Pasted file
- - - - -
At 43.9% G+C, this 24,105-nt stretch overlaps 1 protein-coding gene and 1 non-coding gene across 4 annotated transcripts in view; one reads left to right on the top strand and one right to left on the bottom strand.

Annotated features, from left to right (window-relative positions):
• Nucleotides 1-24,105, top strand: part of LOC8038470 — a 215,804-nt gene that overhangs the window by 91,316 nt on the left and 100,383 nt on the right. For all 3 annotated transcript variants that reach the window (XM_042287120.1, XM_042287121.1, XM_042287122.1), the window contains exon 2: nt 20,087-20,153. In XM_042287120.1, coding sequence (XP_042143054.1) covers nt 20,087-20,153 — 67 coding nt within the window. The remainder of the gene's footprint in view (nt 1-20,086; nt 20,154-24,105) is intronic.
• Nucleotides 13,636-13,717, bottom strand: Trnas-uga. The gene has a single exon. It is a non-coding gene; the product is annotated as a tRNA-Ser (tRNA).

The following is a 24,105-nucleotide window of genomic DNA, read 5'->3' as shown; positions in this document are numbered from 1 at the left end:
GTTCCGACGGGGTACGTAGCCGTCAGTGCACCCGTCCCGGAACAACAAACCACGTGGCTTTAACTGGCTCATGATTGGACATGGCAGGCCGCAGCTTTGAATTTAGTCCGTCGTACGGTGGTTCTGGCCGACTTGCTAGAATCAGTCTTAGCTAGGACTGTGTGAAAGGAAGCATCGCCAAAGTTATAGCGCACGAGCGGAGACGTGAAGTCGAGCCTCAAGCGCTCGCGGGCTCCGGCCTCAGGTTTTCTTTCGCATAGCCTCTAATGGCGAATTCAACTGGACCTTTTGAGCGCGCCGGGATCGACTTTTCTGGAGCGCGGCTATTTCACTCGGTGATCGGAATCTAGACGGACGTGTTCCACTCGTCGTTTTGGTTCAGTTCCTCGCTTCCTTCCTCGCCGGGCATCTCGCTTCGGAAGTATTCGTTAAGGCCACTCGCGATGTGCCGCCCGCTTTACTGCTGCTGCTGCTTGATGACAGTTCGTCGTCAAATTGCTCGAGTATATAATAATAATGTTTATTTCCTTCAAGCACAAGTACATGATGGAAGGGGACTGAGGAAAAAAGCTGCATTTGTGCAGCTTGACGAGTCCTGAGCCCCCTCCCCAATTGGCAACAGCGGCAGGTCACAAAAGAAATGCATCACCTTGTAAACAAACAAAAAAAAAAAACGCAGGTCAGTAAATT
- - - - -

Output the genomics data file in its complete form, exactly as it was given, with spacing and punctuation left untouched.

At 43.9% G+C, this 24,105-nt stretch overlaps 1 protein-coding gene and 1 non-coding gene across 4 annotated transcripts in view; one reads left to right on the top strand and one right to left on the bottom strand.

Annotated features, from left to right (window-relative positions):
• Nucleotides 1-24,105, top strand: part of LOC8038470 — a 215,804-nt gene that overhangs the window by 91,316 nt on the left and 100,383 nt on the right. For all 3 annotated transcript variants that reach the window (XM_042287120.1, XM_042287121.1, XM_042287122.1), the window contains exon 2: nt 20,087-20,153. In XM_042287120.1, coding sequence (XP_042143054.1) covers nt 20,087-20,153 — 67 coding nt within the window. The remainder of the gene's footprint in view (nt 1-20,086; nt 20,154-24,105) is intronic.
• Nucleotides 13,636-13,717, bottom strand: Trnas-uga. The gene has a single exon. It is a non-coding gene; the product is annotated as a tRNA-Ser (tRNA).

The following is a 24,105-nucleotide window of genomic DNA, read 5'->3' as shown; positions in this document are numbered from 1 at the left end:
GTTCCGACGGGGTACGTAGCCGTCAGTGCACCCGTCCCGGAACAACAAACCACGTGGCTTTAACTGGCTCATGATTGGACATGGCAGGCCGCAGCTTTGAATTTAGTCCGTCGTACGGTGGTTCTGGCCGACTTGCTAGAATCAGTCTTAGCTAGGACTGTGTGAAAGGAAGCATCGCCAAAGTTATAGCGCACGAGCGGAGACGTGAAGTCGAGCCTCAAGCGCTCGCGGGCTCCGGCCTCAGGTTTTCTTTCGCATAGCCTCTAATGGCGAATTCAACTGGACCTTTTGAGCGCGCCGGGATCGACTTTTCTGGAGCGCGGCTATTTCACTCGGTGATCGGAATCTAGACGGACGTGTTCCACTCGTCGTTTTGGTTCAGTTCCTCGCTTCCTTCCTCGCCGGGCATCTCGCTTCGGAAGTATTCGTTAAGGCCACTCGCGATGTGCCGCCCGCTTTACTGCTGCTGCTGCTTGATGACAGTTCGTCGTCAAATTGCTCGAGTATATAATAATAATGTTTATTTCCTTCAAGCACAAGTACATGATGGAAGGGGACTGAGGAAAAAAGCTGCATTTGTGCAGCTTGACGAGTCCTGAGCCCCCTCCCCAATTGGCAACAGCGGCAGGTCACAAAAGAAATGCATCACCTTGTAAACAAACAAAAAAAAAAAACGCAGGTCAGTAAATT